use--Land cover type/management option[29]
cov_jan–dec0–100%Initial ground cover (updated for agricultural land with reference to planting dates)
rough00, 5, 10mmInitial surface storage
roung_red0, 50%Surface roughness reduction per month
root_depth0–1,000mmRoot depth
Soil parameters
crust_07021–5mmCrust storage[30]
erod_07021–5mmSensitivity to erosion
soil-stor0–205mmEffective soil water storage
zm5, 10, 15, 20, 30mmScale depth
Topographic data
std_eudem2476–2,426mStandard deviation of elevation within 1.5 km radius[31]
Table 2. Observed sediment concentration for Mwandenga gauging station (Data from [8]).
Table 2. Observed sediment concentration for Mwandenga gauging station (Data from [8]).
Date of ObservationSediment concentration (mg/L)
December 31, 20021,855
January 21, 20031,966
February 14, 20032,785
March 28, 20032,089
April 24, 20033,670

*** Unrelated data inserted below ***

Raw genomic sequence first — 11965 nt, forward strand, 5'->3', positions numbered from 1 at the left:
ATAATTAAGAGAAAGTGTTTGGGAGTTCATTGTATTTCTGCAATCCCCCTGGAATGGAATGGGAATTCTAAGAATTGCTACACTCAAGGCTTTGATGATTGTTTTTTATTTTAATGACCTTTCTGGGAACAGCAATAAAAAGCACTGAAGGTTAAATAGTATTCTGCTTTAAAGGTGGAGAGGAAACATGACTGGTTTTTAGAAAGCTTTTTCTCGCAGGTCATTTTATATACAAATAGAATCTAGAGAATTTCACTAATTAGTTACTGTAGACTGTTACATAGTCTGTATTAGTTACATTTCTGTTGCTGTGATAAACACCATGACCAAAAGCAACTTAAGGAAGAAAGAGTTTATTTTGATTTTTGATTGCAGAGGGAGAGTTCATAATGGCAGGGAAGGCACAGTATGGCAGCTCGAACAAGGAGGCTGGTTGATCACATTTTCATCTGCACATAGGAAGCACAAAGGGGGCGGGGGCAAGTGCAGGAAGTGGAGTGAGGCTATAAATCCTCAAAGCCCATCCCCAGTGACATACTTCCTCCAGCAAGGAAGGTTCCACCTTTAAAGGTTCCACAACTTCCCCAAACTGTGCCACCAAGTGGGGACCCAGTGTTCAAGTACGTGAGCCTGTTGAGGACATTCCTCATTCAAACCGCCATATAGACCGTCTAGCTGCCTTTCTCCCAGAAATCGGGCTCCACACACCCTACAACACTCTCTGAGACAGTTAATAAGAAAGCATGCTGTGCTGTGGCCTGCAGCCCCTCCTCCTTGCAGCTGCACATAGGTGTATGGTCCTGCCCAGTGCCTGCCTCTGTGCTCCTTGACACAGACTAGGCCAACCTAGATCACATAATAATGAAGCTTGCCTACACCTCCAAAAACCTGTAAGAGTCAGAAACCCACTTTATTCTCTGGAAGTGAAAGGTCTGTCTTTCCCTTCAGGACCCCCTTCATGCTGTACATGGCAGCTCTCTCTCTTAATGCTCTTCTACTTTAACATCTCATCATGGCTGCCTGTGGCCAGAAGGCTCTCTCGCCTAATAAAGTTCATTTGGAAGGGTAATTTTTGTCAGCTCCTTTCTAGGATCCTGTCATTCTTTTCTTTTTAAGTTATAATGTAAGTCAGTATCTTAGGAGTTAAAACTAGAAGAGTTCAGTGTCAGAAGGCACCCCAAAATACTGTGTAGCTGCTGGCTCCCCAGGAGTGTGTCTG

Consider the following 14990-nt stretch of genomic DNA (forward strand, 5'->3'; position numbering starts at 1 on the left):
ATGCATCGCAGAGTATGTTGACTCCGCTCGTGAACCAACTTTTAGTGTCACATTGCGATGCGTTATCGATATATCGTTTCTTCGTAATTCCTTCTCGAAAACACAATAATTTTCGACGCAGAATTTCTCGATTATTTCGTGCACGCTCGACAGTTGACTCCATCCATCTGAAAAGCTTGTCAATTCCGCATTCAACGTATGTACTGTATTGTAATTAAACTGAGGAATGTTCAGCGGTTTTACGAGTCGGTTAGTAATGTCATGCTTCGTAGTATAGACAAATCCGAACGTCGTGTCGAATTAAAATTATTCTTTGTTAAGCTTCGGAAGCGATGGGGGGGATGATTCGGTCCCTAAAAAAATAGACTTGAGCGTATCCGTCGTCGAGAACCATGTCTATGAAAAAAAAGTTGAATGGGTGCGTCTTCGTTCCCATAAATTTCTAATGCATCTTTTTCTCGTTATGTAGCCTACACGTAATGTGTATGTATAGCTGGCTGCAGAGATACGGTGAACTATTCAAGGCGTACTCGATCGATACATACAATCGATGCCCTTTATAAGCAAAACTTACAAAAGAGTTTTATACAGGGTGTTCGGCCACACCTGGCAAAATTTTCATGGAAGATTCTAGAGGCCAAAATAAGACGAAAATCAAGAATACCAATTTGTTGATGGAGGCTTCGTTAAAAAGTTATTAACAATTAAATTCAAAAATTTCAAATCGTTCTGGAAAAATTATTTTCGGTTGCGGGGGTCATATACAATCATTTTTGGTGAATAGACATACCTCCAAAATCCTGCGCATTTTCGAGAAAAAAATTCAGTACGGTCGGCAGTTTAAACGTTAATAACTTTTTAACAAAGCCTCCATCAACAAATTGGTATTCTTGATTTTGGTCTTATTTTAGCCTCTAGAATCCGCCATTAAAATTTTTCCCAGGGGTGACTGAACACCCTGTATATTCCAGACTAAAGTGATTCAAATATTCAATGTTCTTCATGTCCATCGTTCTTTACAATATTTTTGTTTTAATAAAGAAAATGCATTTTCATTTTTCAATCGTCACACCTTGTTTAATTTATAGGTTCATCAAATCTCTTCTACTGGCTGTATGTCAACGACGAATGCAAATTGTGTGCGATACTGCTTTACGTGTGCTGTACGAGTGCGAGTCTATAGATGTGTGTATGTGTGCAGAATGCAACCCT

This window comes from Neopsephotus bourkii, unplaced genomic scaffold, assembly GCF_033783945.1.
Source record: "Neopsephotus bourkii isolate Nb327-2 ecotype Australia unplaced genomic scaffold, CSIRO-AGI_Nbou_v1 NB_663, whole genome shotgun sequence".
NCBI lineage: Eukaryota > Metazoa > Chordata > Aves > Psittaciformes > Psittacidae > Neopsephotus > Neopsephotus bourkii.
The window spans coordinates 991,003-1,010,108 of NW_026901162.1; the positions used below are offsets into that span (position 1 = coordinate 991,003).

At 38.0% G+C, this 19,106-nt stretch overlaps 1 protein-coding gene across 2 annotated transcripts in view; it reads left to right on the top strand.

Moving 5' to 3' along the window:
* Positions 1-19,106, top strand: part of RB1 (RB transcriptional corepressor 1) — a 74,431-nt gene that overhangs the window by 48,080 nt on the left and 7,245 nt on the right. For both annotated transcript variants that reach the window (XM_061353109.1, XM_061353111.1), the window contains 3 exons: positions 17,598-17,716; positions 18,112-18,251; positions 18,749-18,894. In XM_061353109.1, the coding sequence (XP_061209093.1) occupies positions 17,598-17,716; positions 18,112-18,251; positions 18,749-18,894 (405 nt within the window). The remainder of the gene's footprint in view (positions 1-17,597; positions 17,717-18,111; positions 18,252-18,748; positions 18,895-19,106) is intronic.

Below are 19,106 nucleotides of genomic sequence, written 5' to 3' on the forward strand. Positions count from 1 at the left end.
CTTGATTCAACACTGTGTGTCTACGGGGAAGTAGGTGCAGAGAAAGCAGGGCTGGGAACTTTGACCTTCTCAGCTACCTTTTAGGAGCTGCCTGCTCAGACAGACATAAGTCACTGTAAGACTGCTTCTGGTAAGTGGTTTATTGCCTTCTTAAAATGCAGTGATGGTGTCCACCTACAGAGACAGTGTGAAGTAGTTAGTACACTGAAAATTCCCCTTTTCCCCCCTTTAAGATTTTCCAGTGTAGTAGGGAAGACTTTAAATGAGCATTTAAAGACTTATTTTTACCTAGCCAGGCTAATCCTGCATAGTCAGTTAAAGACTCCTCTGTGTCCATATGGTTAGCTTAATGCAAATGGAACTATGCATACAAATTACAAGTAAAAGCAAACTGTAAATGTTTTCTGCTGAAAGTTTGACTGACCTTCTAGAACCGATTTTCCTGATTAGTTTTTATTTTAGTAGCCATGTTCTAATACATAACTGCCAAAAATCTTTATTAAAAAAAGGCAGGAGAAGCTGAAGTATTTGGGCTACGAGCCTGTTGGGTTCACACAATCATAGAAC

May 24, 2003235


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MDPI and ACS Style

Munthali, K.G.; Irvine, B.J.; Murayama, Y. Reservoir Sedimentation and Flood Control: Using a Geographical Information System to Estimate Sediment Yield of the Songwe River Watershed in Malawi. Sustainability 2011, 3, 254-269.

AMA Style

Munthali KG, Irvine BJ, Murayama Y. Reservoir Sedimentation and Flood Control: Using a Geographical Information System to Estimate Sediment Yield of the Songwe River Watershed in Malawi. Sustainability. 2011; 3(1):254-269.

Chicago/Turabian Style

Munthali, Kondwani G., Brian J. Irvine, and Yuji Murayama. 2011. "Reservoir Sedimentation and Flood Control: Using a Geographical Information System to Estimate Sediment Yield of the Songwe River Watershed in Malawi" Sustainability 3, no. 1: 254-269.